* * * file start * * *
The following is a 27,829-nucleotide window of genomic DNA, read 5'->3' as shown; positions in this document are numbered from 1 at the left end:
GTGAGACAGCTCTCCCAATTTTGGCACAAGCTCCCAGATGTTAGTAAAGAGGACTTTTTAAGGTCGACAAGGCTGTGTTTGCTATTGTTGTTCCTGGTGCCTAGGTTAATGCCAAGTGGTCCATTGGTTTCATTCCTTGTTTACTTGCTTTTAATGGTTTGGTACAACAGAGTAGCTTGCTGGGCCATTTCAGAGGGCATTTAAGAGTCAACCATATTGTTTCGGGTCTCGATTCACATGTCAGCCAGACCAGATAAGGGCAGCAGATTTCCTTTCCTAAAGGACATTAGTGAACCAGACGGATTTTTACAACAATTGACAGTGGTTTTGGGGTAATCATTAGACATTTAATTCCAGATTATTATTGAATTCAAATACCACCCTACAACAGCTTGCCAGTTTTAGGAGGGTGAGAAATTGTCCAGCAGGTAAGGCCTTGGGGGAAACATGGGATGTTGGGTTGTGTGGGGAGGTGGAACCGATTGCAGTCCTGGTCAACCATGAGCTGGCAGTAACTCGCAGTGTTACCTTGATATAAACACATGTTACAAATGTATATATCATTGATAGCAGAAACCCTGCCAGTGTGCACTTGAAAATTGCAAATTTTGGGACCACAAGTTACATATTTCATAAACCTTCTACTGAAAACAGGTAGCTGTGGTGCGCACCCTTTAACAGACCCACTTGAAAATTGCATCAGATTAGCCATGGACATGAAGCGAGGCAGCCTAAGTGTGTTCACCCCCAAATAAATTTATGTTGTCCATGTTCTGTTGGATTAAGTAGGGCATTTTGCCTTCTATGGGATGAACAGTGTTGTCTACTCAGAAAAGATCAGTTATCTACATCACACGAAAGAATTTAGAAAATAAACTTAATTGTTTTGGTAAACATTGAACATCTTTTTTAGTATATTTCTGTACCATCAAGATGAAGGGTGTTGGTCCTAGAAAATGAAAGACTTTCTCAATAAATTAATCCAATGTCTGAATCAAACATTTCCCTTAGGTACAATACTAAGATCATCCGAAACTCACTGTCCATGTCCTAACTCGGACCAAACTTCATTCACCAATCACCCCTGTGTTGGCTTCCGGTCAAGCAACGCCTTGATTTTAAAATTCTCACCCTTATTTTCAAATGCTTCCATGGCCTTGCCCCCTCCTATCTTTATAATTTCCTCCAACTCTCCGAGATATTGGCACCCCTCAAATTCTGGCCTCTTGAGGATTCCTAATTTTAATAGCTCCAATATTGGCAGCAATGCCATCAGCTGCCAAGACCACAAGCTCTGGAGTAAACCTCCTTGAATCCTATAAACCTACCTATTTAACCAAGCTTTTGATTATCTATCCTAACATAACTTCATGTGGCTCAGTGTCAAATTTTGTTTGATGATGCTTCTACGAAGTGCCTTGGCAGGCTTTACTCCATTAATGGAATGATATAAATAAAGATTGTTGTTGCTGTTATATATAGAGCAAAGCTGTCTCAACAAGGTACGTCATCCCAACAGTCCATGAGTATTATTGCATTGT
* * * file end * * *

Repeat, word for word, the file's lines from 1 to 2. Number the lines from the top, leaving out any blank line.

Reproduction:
The following is a 27,829-nucleotide window of genomic DNA, read 5'->3' as shown; positions in this document are numbered from 1 at the left end:
GTGAGACAGCTCTCCCAATTTTGGCACAAGCTCCCAGATGTTAGTAAAGAGGACTTTTTAAGGTCGACAAGGCTGTGTTTGCTATTGTTGTTCCTGGTGCCTAGGTTAATGCCAAGTGGTCCATTGGTTTCATTCCTTGTTTACTTGCTTTTAATGGTTTGGTACAACAGAGTAGCTTGCTGGGCCATTTCAGAGGGCATTTAAGAGTCAACCATATTGTTTCGGGTCTCGATTCACATGTCAGCCAGACCAGATAAGGGCAGCAGATTTCCTTTCCTAAAGGACATTAGTGAACCAGACGGATTTTTACAACAATTGACAGTGGTTTTGGGGTAATCATTAGACATTTAATTCCAGATTATTATTGAATTCAAATACCACCCTACAACAGCTTGCCAGTTTTAGGAGGGTGAGAAATTGTCCAGCAGGTAAGGCCTTGGGGGAAACATGGGATGTTGGGTTGTGTGGGGAGGTGGAACCGATTGCAGTCCTGGTCAACCATGAGCTGGCAGTAACTCGCAGTGTTACCTTGATATAAACACATGTTACAAATGTATATATCATTGATAGCAGAAACCCTGCCAGTGTGCACTTGAAAATTGCAAATTTTGGGACCACAAGTTACATATTTCATAAACCTTCTACTGAAAACAGGTAGCTGTGGTGCGCACCCTTTAACAGACCCACTTGAAAATTGCATCAGATTAGCCATGGACATGAAGCGAGGCAGCCTAAGTGTGTTCACCCCCAAATAAATTTATGTTGTCCATGTTCTGTTGGATTAAGTAGGGCATTTTGCCTTCTATGGGATGAACAGTGTTGTCTACTCAGAAAAGATCAGTTATCTACATCACACGAAAGAATTTAGAAAATAAACTTAATTGTTTTGGTAAACATTGAACATCTTTTTTAGTATATTTCTGTACCATCAAGATGAAGGGTGTTGGTCCTAGAAAATGAAAGACTTTCTCAATAAATTAATCCAATGTCTGAATCAAACATTTCCCTTAGGTACAATACTAAGATCATCCGAAACTCACTGTCCATGTCCTAACTCGGACCAAACTTCATTCACCAATCACCCCTGTGTTGGCTTCCGGTCAAGCAACGCCTTGATTTTAAAATTCTCACCCTTATTTTCAAATGCTTCCATGGCCTTGCCCCCTCCTATCTTTATAATTTCCTCCAACTCTCCGAGATATTGGCACCCCTCAAATTCTGGCCTCTTGAGGATTCCTAATTTTAATAGCTCCAATATTGGCAGCAATGCCATCAGCTGCCAAGACCACAAGCTCTGGAGTAAACCTCCTTGAATCCTATAAACCTACCTATTTAACCAAGCTTTTGATTATCTATCCTAACATAACTTCATGTGGCTCAGTGTCAAATTTTGTTTGATGATGCTTCTACGAAGTGCCTTGGCAGGCTTTACTCCATTAATGGAATGATATAAATAAAGATTGTTGTTGCTGTTATATATAGAGCAAAGCTGTCTCAACAAGGTACGTCATCCCAACAGTCCATGAGTATTATTGCATTGT